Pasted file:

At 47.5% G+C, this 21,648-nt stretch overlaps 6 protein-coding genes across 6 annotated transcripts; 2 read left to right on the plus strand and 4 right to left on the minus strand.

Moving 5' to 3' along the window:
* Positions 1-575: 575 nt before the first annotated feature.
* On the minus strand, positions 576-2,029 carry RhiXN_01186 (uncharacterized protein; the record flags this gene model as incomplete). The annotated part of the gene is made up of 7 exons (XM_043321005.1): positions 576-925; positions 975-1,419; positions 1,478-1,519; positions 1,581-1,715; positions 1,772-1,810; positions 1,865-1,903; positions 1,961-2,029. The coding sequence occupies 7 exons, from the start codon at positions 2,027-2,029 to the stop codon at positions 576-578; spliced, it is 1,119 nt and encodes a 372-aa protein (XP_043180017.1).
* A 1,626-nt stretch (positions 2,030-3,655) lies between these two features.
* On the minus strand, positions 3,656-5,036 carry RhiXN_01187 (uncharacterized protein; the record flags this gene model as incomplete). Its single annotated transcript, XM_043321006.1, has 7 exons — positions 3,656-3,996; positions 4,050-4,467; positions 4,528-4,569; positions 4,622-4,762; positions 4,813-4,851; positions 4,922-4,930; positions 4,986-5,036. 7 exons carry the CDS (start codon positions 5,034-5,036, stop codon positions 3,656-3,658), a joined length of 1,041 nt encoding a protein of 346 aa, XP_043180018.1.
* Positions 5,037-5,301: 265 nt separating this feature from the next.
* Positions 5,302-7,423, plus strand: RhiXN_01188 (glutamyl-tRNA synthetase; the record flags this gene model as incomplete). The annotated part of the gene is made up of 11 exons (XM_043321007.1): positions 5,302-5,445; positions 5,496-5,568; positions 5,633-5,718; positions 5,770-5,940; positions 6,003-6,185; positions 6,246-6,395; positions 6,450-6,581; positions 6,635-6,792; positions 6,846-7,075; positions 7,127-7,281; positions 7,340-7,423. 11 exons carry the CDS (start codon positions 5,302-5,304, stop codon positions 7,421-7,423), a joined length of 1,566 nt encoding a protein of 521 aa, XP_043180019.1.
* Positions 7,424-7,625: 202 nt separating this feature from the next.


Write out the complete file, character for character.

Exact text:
At 47.5% G+C, this 21,648-nt stretch overlaps 6 protein-coding genes across 6 annotated transcripts; 2 read left to right on the plus strand and 4 right to left on the minus strand.

Moving 5' to 3' along the window:
* Positions 1-575: 575 nt before the first annotated feature.
* On the minus strand, positions 576-2,029 carry RhiXN_01186 (uncharacterized protein; the record flags this gene model as incomplete). The annotated part of the gene is made up of 7 exons (XM_043321005.1): positions 576-925; positions 975-1,419; positions 1,478-1,519; positions 1,581-1,715; positions 1,772-1,810; positions 1,865-1,903; positions 1,961-2,029. The coding sequence occupies 7 exons, from the start codon at positions 2,027-2,029 to the stop codon at positions 576-578; spliced, it is 1,119 nt and encodes a 372-aa protein (XP_043180017.1).
* A 1,626-nt stretch (positions 2,030-3,655) lies between these two features.
* On the minus strand, positions 3,656-5,036 carry RhiXN_01187 (uncharacterized protein; the record flags this gene model as incomplete). Its single annotated transcript, XM_043321006.1, has 7 exons — positions 3,656-3,996; positions 4,050-4,467; positions 4,528-4,569; positions 4,622-4,762; positions 4,813-4,851; positions 4,922-4,930; positions 4,986-5,036. 7 exons carry the CDS (start codon positions 5,034-5,036, stop codon positions 3,656-3,658), a joined length of 1,041 nt encoding a protein of 346 aa, XP_043180018.1.
* Positions 5,037-5,301: 265 nt separating this feature from the next.
* Positions 5,302-7,423, plus strand: RhiXN_01188 (glutamyl-tRNA synthetase; the record flags this gene model as incomplete). The annotated part of the gene is made up of 11 exons (XM_043321007.1): positions 5,302-5,445; positions 5,496-5,568; positions 5,633-5,718; positions 5,770-5,940; positions 6,003-6,185; positions 6,246-6,395; positions 6,450-6,581; positions 6,635-6,792; positions 6,846-7,075; positions 7,127-7,281; positions 7,340-7,423. 11 exons carry the CDS (start codon positions 5,302-5,304, stop codon positions 7,421-7,423), a joined length of 1,566 nt encoding a protein of 521 aa, XP_043180019.1.
* Positions 7,424-7,625: 202 nt separating this feature from the next.